From the Director
Fundamental to the Foundation of Democracy
The theme for this issue, “two truths and a lie,” highlights a paradox.
On one hand, we have the careers of Bill Casey and Danny Wilcox Frasier, which together demonstrate that the profession has never been more, well, professional.
On the other, we have a public that seems more susceptible to misinformation than ever before.
Fake news is certainly not new. Nor is the fact that the cognitive shortcuts people use to process information can easily lead them to believe things that are not true.
What is new, I think, is the fact that the Internet offers far fewer filters for bad information, and more opportunities for those who would produce and distribute it. It also has contributed to a rapid depletion of the journalistic labor force. Put simply, there are fewer journalists around today who might act as gatekeepers for fake news.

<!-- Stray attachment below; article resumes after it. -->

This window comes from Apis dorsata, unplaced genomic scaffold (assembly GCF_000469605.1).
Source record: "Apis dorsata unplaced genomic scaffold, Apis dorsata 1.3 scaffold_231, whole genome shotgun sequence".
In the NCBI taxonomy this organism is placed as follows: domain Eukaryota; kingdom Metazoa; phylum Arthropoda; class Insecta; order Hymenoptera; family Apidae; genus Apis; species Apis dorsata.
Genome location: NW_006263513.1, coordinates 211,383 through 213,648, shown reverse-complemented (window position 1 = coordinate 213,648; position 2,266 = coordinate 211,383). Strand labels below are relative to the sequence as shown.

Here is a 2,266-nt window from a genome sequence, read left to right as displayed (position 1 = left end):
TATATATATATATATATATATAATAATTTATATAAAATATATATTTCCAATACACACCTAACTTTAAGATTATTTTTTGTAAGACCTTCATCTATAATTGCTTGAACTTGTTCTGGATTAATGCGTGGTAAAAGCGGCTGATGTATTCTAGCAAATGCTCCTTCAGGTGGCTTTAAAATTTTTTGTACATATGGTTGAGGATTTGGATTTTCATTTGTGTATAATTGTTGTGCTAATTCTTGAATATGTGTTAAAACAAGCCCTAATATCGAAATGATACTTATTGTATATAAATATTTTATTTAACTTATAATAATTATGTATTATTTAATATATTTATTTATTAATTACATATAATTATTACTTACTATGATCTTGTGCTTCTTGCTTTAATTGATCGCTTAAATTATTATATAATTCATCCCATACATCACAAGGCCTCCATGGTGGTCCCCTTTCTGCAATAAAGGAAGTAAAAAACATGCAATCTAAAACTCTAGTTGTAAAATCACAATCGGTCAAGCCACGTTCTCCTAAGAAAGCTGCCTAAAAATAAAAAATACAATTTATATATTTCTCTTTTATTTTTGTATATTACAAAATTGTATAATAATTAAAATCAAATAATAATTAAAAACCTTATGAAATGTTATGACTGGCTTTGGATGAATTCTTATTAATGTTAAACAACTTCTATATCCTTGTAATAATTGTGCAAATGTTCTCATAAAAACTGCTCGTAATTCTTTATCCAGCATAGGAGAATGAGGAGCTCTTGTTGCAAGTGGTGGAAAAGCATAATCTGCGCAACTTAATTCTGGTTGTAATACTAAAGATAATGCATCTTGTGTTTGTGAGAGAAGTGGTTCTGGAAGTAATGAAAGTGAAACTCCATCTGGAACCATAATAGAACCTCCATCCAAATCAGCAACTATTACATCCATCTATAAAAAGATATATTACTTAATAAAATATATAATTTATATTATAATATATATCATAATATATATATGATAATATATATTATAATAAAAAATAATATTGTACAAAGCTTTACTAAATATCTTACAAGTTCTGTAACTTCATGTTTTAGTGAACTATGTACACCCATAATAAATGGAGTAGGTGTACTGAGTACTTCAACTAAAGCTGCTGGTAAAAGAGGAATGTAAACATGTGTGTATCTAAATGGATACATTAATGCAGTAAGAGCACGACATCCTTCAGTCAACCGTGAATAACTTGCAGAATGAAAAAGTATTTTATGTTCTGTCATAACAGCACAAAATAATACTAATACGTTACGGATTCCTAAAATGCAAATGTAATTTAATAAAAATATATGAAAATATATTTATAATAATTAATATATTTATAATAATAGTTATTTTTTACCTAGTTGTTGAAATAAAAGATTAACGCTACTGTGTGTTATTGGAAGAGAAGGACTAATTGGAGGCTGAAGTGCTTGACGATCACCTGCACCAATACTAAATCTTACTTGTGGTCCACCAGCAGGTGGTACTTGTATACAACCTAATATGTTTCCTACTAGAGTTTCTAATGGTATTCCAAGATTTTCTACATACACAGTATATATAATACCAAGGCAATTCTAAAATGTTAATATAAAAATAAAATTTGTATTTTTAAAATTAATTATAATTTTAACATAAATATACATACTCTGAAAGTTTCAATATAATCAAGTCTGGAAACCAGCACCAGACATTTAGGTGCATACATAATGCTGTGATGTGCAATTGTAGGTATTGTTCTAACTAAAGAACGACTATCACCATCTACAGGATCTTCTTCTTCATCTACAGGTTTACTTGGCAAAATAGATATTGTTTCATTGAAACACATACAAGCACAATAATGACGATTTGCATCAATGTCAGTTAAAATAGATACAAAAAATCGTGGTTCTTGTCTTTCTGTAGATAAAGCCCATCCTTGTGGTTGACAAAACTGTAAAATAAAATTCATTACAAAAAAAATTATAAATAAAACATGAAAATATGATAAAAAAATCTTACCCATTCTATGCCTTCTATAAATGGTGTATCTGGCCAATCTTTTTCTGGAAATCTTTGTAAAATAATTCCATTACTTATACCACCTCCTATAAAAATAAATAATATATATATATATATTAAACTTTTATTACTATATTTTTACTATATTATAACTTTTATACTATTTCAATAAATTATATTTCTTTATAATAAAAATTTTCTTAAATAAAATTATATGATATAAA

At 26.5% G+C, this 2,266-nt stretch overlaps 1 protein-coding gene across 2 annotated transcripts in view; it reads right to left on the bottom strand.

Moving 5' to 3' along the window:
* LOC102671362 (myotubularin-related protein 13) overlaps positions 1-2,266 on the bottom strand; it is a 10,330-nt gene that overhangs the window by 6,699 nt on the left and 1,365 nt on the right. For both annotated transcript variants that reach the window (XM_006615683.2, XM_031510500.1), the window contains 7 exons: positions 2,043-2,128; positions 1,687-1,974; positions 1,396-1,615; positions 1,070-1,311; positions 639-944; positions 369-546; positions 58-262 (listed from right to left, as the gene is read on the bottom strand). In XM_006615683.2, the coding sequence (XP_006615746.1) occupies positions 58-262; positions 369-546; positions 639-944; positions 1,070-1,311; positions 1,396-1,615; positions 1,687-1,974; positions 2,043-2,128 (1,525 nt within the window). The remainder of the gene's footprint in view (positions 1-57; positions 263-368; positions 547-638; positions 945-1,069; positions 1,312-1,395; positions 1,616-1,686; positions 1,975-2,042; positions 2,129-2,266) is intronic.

The result is that our cognitive biases are more obvious.
What can be done? Well, if I had the answer to that question I’d patent it and buy my own island!
More seriously, I can say that the School of Journalism and Mass Communication is dedicated to doing its part, from teaching new media literacy to undergraduates to partnering with news organizations on as many initiatives and experiments as we can.
If you have ideas for what more we might do, I’d love to hear them.
In the meantime, I hope you enjoy this issue of the Iowa Journalist.
With best wishes,
David Ryfe, Ph.D.
DEO, School of Journalism & Mass Communication